He added that as a young person, he is usually restricted by resources, but the fellowship has changed this, as he will no longer rely on resources from within his country but he can collaborate and use resources from other countries.
“Now I am no longer limited by the resources in my country, because I now have the contacts to collaborate with people from other countries, so building contacts and relationships is key, because if we work alone we go faster, but if we work as a group we go further,” he stated.
Thandi Palai, an architect and fashion designer from Botswana, echoed Nnadi saying the experience was revolutionary, with so much knowledge gained and opportunities presented.
“This has provided me with new knowledge, new ways of thinking, I was craving that and the fellowship has definitely done that,” she said. It has just revolutionized my personal way of thinking.”
The founder of Lebone Architects based in Botswana, Palai said that meeting other young African leaders and the networks established in the U.S. was the highlight of her six weeks. She said the fellowship had a huge impact on her both personally and as a businessperson. As she heads back home, she said she is positive it will help her grow.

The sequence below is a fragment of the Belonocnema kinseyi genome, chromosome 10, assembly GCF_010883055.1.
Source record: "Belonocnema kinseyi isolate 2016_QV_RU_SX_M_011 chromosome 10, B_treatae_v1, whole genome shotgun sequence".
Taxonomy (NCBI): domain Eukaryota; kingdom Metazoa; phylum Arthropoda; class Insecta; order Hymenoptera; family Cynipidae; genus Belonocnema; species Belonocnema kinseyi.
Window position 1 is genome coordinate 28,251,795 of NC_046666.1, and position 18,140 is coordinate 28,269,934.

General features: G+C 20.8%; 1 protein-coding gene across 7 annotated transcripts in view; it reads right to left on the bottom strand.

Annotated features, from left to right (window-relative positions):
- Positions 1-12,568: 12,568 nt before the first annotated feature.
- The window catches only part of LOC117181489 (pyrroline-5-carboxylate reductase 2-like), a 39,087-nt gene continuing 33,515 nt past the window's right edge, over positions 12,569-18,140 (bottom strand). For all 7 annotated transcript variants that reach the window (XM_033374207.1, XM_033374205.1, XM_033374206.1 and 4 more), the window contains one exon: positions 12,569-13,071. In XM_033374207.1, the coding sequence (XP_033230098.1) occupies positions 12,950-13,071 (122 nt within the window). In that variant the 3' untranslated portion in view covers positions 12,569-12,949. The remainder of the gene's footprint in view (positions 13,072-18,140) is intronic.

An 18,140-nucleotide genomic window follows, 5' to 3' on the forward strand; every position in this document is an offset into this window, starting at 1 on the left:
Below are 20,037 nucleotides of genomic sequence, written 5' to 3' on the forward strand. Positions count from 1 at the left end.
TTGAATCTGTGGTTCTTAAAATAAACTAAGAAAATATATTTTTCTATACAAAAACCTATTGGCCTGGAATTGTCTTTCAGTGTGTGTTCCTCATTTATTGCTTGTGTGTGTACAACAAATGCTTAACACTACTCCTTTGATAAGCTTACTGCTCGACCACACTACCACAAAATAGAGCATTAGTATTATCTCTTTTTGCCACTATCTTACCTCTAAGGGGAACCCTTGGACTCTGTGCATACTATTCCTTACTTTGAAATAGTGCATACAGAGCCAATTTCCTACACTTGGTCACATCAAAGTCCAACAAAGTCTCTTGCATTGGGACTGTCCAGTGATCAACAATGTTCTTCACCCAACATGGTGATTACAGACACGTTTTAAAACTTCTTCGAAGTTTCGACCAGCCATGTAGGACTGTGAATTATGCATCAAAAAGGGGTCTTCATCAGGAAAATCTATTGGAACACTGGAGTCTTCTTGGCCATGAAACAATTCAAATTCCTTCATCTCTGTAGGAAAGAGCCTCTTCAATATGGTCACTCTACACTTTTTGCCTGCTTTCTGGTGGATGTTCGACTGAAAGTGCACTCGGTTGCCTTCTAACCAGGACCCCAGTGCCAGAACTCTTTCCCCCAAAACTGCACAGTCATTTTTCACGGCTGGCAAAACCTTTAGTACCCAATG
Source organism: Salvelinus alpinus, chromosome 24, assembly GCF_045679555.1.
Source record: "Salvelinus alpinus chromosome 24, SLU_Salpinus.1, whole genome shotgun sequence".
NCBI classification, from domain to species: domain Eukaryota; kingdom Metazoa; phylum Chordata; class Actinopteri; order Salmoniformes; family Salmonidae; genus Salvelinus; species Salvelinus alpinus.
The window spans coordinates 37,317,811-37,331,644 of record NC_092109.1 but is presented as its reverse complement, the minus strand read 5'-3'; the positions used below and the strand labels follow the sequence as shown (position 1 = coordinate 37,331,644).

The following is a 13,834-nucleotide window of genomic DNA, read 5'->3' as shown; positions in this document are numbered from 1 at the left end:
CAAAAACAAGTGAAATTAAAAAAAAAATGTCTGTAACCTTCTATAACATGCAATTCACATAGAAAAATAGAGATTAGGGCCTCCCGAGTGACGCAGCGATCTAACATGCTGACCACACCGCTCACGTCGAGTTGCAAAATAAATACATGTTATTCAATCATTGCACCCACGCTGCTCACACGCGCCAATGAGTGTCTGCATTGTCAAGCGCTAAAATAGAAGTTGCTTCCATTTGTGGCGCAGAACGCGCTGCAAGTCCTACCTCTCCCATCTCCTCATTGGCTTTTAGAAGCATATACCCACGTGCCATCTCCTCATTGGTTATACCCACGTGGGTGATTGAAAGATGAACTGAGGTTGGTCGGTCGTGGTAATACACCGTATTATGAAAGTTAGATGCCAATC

“On a personal point of view, the six weeks have definitely provided a good platform to visualize my ideas more and make all of my ideas come to life. I am inspired and excited about the future, and from a business perspective I want to grow my business and extend our services to other countries,” she said.
John Richard, a fellow from Kenya, could not have been more excited since the fellowship was the first time he has ever left his country. He said it was quite an experience, and he loved every minute of it.
Africa has a bright future and there is hope, saying as he rubbed shoulders with other African leaders, he learned a lot from each and every one of them, and he realized there are young people out there doing amazing things.
“Everyone is doing something to make Africa better and each of us have lit a candle in our corner of the continent and one day the flames from the candle will burst into a huge fire and the world will stand still and notice the great revolution in Africa,” he said.
He added that the courses he completed in the Civic Leadership Institute have given him skills to help him and his organization grow.
“One of the main problems we face is a lack of resources, but I realize that it is not even that, it is mostly because we do not have capacity," he said, "and I think that is a gap that this fellowship was able to bridge.”